Company. “Much better at home”: who are these young people who abandon the party for their cocoon

“I really like staying at home. When I go out with friends at night, all I want to do is go home. » Partying has never been her thing for 20-year-old Jeanne. The BTS health and society student clearly prefers “movies and small treatments at home” to an overnight trip. And she’s not the only one.

Far from the generation Sex, drugs and rock and roll from the 90s or those who grew up with the movie Project X, published in 2012, today’s young people seem to like going out less and less, and even less to traditional party venues. This is what the recent “U Going Out” survey, carried out by the Keep Hush platform, shows: clubbing culture is less popular among Generation Z, these young people born between 1997 and 2010. And this is not the closure of 2,800 clubs in France since the 1980s – according to figures from the Union of Hotel Industries and Trades – which will tell us the opposite.

The essayist Vincent Cocquebert sees this youth as “a kind of magnifying mirror of a social spirit of the time that concerns us all”: the era of the cocoon. “Nowadays, people seek security, togetherness, well-being and comfort. They have a relationship with risk that is not what is observed at the end of the 20th century.my century, where risk-taking was valued,” analyzes the author of The cocoon civilization (Arkhé Editions).

Generation dominant

Nightlife is full of risks for 25-year-old Lisa. “Being with a lot of people I potentially don’t know, in a place where anything can happen, and not automatically knowing how I’m going to get back, quickly makes me anxious,” she said. she confesses.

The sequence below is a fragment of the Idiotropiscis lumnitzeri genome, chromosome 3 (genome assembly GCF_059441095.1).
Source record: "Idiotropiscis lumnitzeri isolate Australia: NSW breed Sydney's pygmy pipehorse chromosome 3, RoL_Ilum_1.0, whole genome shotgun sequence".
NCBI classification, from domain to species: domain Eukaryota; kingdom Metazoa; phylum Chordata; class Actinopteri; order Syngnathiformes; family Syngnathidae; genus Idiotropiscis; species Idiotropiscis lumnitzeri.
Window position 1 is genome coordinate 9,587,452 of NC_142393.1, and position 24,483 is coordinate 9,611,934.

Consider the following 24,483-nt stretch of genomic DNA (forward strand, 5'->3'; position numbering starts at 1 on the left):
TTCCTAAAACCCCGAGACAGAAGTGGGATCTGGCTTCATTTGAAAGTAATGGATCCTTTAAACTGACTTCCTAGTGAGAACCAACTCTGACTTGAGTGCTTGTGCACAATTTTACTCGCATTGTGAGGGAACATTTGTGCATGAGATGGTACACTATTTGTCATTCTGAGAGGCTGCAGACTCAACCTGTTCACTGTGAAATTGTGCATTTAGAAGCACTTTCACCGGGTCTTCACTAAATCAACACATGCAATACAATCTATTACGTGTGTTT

The young production director has made her Friday nights a respite from the festive enthusiasm that opens the weekend: “I take the opportunity to prepare a more elaborate dish than other days. During the day I thought about the movie she was going to see, the activity she was going to do…” she says, not without emotion.

But the party does not disappear. There is progress towards private and, above all, highly regulated spheres. “Among young people there is a kind of movement to party more at home, and sociology explains this mainly by a concern for control. Control the atmosphere, the music, who comes to the evening… so as not to face in a certain way the unknown, the strangeness of the world,” explains Maxime Duviau, a sociologist specialized in youth at the University of Pau.

And self-control, of one’s own image, is no exception. In fact, some young people have been chilled in recent years by the phenomenon of “shaming”, these compromising videos taken on the dance floor (or next to the toilet) and then circulated on the Internet.

Others also prefer to maintain the impeccably controlled image they give of themselves on social networks, especially in the field of seduction, formerly the prerogative of parties and discos. “For these young people, going out is not something that serves their identity, themselves,” adds the sociologist, who also specifies that youth is “plural,” and some young people still regularly frequent these places.

Alcohol and drug consumption is decreasing